Thursday, October 17, 2013

What Works for Me on Twitter: Lists

Does your Twitter timeline tend to overwhelm you from time to time?  Is someone posting random tweets that keep you from accessing the useful information you joined Twitter for?  Do you have a group of people that post tweets regarding a similar topic most of the time?  If any, some, or all of the above situations apply to you it's time to begin setting up some Twitter lists.

Many users aren't aware of this, but you are a mere few clicks away from way more control over what you see and when on Twitter.  Simply click on your settings wheel in the upper right hand corner of your Twitter home page and you're on your way to a less complicated and more valuable experience with Twitter.

The main Twitter list "pane" looks like this.

Click on the "Create list" button to get started.  Here are the options to choose from:

Give the list a name.  Add a description if it will help you or your audience know what information and/or who is included in the list.  Also be aware that the list you create can be private only to you or be shared with others.  Pro Tip: Explore the public lists of the people you enjoy following most to find other Twitter members you may like to follow as well.

If you ever want to go back to a list, rename it, edit the description, or make a private list public or vice versa, simply go to the list and click on the "Edit" button here:

Also, clicking the "Member of" button here,

will allow you to see which public lists other Twitter users have placed you on.  See who may be stalking you because you're awesome!

As seen in the images, I have two lists associated with the Twitter account I use professionally.  One list, titled "IT Team" is there to make sure that I don't miss any tweets the colleagues on my team posts.  I follow them in the traditional way, but if I'm not on my timeline at the right time I could miss an important tweet of theirs and I don't want that to happen.  The other list I created is simply titled "List."  I have reserved this list for a few people that I really want to follow, but they just post too much during the day.  This way I can still see their tweets, but now I see their tweets when I want to see them instead of when they post them.

There are many reasons to create a list on Twitter.  I was speaking from experience in my examples earlier.  Your reasons may be different than mine, but one thing we can agree on is that having a little more control over when you see particular tweets from particular people is a positive thing.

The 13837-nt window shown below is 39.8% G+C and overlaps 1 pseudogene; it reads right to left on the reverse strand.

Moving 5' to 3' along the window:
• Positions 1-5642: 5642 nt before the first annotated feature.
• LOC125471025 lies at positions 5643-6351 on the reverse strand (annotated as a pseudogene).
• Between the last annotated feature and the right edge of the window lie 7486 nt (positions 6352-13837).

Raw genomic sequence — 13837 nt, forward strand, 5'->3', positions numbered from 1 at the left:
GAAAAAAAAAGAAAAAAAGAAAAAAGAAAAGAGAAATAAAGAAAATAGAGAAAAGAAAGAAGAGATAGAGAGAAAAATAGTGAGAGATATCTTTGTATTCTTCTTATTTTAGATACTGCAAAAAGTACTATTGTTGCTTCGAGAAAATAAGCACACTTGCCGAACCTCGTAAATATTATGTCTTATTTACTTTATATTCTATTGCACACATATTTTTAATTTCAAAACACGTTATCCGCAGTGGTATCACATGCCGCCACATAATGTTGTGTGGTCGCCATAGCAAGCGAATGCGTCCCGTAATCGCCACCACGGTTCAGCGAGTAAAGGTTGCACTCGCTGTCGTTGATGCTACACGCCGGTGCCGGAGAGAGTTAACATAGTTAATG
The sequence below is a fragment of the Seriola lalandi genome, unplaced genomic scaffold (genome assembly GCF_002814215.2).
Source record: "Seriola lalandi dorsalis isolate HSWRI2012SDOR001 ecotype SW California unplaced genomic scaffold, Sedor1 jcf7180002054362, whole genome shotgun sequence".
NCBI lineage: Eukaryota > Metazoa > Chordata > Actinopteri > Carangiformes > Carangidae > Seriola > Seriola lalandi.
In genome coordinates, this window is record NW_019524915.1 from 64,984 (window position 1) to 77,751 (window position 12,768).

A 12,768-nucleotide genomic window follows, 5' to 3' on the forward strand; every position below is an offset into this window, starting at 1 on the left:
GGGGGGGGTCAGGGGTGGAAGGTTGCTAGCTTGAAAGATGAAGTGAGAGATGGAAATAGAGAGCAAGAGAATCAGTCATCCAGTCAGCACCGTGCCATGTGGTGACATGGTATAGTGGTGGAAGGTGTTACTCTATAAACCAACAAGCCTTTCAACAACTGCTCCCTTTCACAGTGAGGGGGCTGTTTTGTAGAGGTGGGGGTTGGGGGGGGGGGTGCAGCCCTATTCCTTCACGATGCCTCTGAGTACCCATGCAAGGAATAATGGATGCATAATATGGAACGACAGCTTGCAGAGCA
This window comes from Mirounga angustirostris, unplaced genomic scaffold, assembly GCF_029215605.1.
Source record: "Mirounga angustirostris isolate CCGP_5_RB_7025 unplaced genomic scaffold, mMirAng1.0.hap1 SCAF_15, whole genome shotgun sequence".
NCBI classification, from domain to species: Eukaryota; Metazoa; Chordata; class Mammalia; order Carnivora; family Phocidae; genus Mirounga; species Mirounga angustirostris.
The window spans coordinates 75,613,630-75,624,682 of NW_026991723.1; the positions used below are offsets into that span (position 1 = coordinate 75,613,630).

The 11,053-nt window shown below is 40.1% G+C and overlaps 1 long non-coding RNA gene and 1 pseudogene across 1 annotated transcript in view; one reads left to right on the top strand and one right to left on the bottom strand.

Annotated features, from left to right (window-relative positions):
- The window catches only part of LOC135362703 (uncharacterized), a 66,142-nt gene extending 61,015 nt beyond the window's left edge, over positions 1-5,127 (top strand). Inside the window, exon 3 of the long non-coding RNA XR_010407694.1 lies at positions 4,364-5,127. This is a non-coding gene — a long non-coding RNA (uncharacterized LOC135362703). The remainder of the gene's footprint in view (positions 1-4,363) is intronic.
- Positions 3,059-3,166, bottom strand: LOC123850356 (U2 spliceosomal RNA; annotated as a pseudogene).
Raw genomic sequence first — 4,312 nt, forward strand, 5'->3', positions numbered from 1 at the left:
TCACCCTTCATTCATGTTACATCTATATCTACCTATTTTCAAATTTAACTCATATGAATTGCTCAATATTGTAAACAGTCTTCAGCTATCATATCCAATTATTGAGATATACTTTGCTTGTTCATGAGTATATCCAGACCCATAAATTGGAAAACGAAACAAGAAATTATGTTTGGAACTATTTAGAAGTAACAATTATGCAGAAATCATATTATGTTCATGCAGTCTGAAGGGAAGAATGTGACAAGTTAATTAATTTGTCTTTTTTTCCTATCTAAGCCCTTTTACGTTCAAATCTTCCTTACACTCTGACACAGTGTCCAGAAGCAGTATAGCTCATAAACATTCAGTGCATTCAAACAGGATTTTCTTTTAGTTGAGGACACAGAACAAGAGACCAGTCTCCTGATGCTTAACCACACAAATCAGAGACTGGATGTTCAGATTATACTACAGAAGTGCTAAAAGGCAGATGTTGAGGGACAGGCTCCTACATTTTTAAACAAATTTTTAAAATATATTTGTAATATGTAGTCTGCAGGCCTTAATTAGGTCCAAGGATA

So this should hopefully get you started with lists.  Enjoy the new control you have over your timeline and let your more personal Twitter experience work better for you.

(For further information about the creation and use of lists on Twitter the great people at Edudemic have you covered.  Click here for a post about how to create Twitter lists and click here for some perspective on how to manage information from your PLN via Twitter lists.)

Note: This is a cross post from my CCSD blog, also under our district Google domain.  A link to my blog is here if you're interested in reading a little more about various topics.  Find me on Twitter here and visit and follow one, some, or all of my boards on Pinterest here.  Let's get connected! 

Copying Courses to Resources in COLE 3.0/Schoology

As some of our courses may be wrapping up (either because we're at the end of Trimester 1 or Quarter 1), it might be a good idea to make sure that course content has been copied to the Resources area in COLE 3.0/Schoology.  This makes it easy for teachers to use that same content for other courses that may be starting with a new grading term.

Unlike COLE 2.0/Moodle, once a course term ends, the course goes into "Archived" status in COLE 3.0/Schoology.  It doesn't go away, but it isn't available via the drop-down list any more.  A teacher can still access the course by going to "See all" under the Courses drop-down and then clicking on the "Archived" tab in the "My Courses" listing.  Students and parents, though, cannot access the course once it's been placed in the Archived area.

Best practice, though, is to have all course information and materials in the Resources area for later use.  If teachers have been placing materials into a course vs. Resources, s/he can copy all contents into either Personal or Group Resources.

In any course, a teacher can use the "Options" pull-down to get to the "Save Course to Resources" option.  If a teacher wishes to save the course content to a group for sharing with others, s/he can just select the Group as the destination.  After choosing a destination, a folder will be created in that location with all of the course content inside.